October 8th, 2018 David Finkel (Taxloopholes.com Advisor)
In this article, I’m going to share one of the most effective tactics for coaching your key team members. I call it “deliberate practice.” It’s one of the most powerful strategies that you can use to help your employees become owner-independent.
Deliberate practice refers to the intensely focused practice of a skill, habit, or ability. To practice deliberately, you have to break down skills into blocks of discrete micro-skills, map out the order in which you need to learn those micro-skills, and closely monitor your progress.
With deliberate practice, your learning can become magnitudes more efficient. You can master new skills in a fraction of the time that it would otherwise take. After all, not everyone can afford to spend 10,000 hours learning a new skill.
For some skills, it can be easy to find proven curricula to guide your deliberate practice. But for other, softer skills, you sometimes need to chart your own course.
For example, there are many proven training programs that you can use to coach your staff in sales. But now imagine that you had an employee–let’s call him John–who shied away from direct conversations. Imagine that he preferred finessing situations rather than confronting them directly. You might find that while John is a nice guy, his management style causes trouble: His communication gets fuzzy and his team might not take him seriously.
To help John grow, you would have to help him develop his own program of deliberate practice. But don’t worry, it’s not as hard as it sounds. Deliberate practice can really be broken down into just five key ingredients.
You don’t want to perform long, mindless bouts of repetition. You want to concentrate on one particular skill for a much shorter, tighter period of time.
That practice that you’re being intense about has to be for the specific purpose of learning a concrete skill set. You need a goal to work toward if you’re going to improve.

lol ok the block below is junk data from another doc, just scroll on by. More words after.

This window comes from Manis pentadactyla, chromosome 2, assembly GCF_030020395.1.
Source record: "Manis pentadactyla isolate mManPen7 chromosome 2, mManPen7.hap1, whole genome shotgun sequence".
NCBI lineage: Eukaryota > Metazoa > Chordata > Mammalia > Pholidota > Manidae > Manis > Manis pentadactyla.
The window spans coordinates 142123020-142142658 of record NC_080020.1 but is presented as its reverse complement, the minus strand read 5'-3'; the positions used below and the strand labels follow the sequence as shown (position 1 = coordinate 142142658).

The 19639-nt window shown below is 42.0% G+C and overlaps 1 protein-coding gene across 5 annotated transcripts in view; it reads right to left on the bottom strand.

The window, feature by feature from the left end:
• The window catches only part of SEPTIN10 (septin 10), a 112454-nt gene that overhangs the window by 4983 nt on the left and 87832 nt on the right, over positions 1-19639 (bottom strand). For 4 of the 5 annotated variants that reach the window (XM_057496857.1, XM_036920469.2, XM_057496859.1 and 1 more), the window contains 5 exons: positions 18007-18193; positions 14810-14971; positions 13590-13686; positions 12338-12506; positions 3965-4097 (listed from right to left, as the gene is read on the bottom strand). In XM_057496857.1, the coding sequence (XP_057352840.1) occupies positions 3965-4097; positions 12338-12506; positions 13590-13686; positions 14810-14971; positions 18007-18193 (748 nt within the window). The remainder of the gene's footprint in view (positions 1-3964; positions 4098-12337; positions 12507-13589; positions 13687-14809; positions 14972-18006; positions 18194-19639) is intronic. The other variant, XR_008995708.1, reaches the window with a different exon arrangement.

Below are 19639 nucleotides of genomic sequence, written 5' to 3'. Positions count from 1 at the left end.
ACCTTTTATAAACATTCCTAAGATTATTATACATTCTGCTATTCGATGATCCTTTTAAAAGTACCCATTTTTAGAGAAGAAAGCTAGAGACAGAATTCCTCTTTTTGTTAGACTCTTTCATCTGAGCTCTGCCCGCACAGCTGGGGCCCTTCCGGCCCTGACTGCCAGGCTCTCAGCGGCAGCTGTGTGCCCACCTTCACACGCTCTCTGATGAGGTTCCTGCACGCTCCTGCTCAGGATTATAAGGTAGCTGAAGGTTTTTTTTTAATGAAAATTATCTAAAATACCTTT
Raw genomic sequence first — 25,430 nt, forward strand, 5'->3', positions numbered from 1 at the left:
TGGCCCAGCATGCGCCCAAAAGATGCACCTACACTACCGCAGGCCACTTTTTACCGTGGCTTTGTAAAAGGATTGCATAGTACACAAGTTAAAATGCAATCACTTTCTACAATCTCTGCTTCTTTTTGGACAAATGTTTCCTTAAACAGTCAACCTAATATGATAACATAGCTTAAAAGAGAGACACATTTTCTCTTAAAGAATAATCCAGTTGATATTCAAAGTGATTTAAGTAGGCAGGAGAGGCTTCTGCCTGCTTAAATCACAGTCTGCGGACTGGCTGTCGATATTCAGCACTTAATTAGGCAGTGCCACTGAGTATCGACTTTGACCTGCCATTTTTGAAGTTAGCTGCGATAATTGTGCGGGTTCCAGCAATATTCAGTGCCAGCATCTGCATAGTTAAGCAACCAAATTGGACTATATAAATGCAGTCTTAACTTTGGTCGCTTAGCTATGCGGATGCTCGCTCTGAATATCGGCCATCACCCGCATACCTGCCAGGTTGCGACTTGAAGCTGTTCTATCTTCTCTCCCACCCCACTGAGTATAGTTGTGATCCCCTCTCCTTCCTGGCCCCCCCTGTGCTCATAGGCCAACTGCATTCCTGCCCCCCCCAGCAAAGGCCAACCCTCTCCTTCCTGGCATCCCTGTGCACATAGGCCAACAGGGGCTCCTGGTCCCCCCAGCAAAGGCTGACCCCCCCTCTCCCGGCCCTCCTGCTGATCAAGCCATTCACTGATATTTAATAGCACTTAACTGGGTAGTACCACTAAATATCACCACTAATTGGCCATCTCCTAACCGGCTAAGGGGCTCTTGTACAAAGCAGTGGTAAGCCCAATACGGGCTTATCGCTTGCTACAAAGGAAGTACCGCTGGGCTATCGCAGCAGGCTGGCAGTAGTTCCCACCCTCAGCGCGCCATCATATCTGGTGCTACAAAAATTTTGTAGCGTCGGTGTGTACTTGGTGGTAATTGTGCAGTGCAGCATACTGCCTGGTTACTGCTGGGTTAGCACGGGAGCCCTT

3. Learning Blocks
You have to break your deliberate practice down into small, constituent parts. I like to call these “learning blocks.” Learning blocks are groupings of micro-skills that collectively build toward larger, more important skills.
You want to tackle each of those learning blocks the same way you would tackle any other plan for business growth–in a logical, strategic order. Before you begin your deliberate practice, give some thought to what needs to happen first, second, third, and so on.
Take field hockey for example. Before I began business coaching 20 years ago, I was a professional athlete. When I played field hockey for the U.S. national team, I discovered that my grip on my hockey stick was a quarter turn off. Now, that might not sound like a big deal, but it had a cascading effect that dramatically impacted the quality of my play.
You see, because my grip was slightly off, I had to slightly change my playing stance. That stance change required that my head tilt down toward the ball in such a way that I effectively cut off five feet of peripheral vision. When I eventually corrected my grip, my gameplay improved massively. With five feet more of peripheral vision, I was able to clock more of the movements of my teammates and opponents and, ultimately, make better game-time decisions.